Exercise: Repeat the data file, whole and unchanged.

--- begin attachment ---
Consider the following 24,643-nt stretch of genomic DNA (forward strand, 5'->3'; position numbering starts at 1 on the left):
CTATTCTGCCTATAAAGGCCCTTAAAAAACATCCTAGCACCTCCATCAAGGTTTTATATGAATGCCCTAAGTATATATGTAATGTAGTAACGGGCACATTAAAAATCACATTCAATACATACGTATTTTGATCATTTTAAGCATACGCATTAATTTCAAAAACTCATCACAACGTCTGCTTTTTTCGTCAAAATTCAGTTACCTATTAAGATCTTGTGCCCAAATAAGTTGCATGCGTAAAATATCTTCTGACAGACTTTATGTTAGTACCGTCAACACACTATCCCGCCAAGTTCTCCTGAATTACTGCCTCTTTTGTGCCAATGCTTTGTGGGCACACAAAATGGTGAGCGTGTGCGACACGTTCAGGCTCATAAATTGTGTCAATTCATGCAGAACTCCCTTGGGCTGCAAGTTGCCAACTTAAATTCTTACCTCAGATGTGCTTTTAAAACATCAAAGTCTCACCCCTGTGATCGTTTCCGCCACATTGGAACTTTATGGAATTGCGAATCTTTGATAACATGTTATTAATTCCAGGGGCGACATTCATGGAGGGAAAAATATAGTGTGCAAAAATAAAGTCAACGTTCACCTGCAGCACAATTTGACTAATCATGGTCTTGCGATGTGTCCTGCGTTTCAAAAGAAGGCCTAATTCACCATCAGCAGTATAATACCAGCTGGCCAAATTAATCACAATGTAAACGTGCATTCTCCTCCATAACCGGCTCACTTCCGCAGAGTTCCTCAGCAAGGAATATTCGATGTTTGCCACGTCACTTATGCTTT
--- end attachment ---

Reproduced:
Consider the following 24,643-nt stretch of genomic DNA (forward strand, 5'->3'; position numbering starts at 1 on the left):
CTATTCTGCCTATAAAGGCCCTTAAAAAACATCCTAGCACCTCCATCAAGGTTTTATATGAATGCCCTAAGTATATATGTAATGTAGTAACGGGCACATTAAAAATCACATTCAATACATACGTATTTTGATCATTTTAAGCATACGCATTAATTTCAAAAACTCATCACAACGTCTGCTTTTTTCGTCAAAATTCAGTTACCTATTAAGATCTTGTGCCCAAATAAGTTGCATGCGTAAAATATCTTCTGACAGACTTTATGTTAGTACCGTCAACACACTATCCCGCCAAGTTCTCCTGAATTACTGCCTCTTTTGTGCCAATGCTTTGTGGGCACACAAAATGGTGAGCGTGTGCGACACGTTCAGGCTCATAAATTGTGTCAATTCATGCAGAACTCCCTTGGGCTGCAAGTTGCCAACTTAAATTCTTACCTCAGATGTGCTTTTAAAACATCAAAGTCTCACCCCTGTGATCGTTTCCGCCACATTGGAACTTTATGGAATTGCGAATCTTTGATAACATGTTATTAATTCCAGGGGCGACATTCATGGAGGGAAAAATATAGTGTGCAAAAATAAAGTCAACGTTCACCTGCAGCACAATTTGACTAATCATGGTCTTGCGATGTGTCCTGCGTTTCAAAAGAAGGCCTAATTCACCATCAGCAGTATAATACCAGCTGGCCAAATTAATCACAATGTAAACGTGCATTCTCCTCCATAACCGGCTCACTTCCGCAGAGTTCCTCAGCAAGGAATATTCGATGTTTGCCACGTCACTTATGCTTT